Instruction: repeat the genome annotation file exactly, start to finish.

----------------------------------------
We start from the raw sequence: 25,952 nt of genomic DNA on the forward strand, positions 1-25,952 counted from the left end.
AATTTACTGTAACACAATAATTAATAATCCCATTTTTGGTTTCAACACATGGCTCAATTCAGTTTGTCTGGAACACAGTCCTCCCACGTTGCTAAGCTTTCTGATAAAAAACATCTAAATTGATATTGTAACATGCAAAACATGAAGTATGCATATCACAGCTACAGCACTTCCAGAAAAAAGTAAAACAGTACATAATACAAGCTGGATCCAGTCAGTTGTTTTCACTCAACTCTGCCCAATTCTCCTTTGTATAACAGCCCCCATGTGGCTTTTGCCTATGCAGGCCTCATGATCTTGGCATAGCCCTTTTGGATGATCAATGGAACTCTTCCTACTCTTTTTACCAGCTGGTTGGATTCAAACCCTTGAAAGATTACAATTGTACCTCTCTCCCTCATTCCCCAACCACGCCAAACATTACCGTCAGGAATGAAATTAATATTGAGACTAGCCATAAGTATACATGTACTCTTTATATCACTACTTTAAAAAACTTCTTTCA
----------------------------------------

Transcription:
We start from the raw sequence: 25,952 nt of genomic DNA on the forward strand, positions 1-25,952 counted from the left end.
AATTTACTGTAACACAATAATTAATAATCCCATTTTTGGTTTCAACACATGGCTCAATTCAGTTTGTCTGGAACACAGTCCTCCCACGTTGCTAAGCTTTCTGATAAAAAACATCTAAATTGATATTGTAACATGCAAAACATGAAGTATGCATATCACAGCTACAGCACTTCCAGAAAAAAGTAAAACAGTACATAATACAAGCTGGATCCAGTCAGTTGTTTTCACTCAACTCTGCCCAATTCTCCTTTGTATAACAGCCCCCATGTGGCTTTTGCCTATGCAGGCCTCATGATCTTGGCATAGCCCTTTTGGATGATCAATGGAACTCTTCCTACTCTTTTTACCAGCTGGTTGGATTCAAACCCTTGAAAGATTACAATTGTACCTCTCTCCCTCATTCCCCAACCACGCCAAACATTACCGTCAGGAATGAAATTAATATTGAGACTAGCCATAAGTATACATGTACTCTTTATATCACTACTTTAAAAAACTTCTTTCA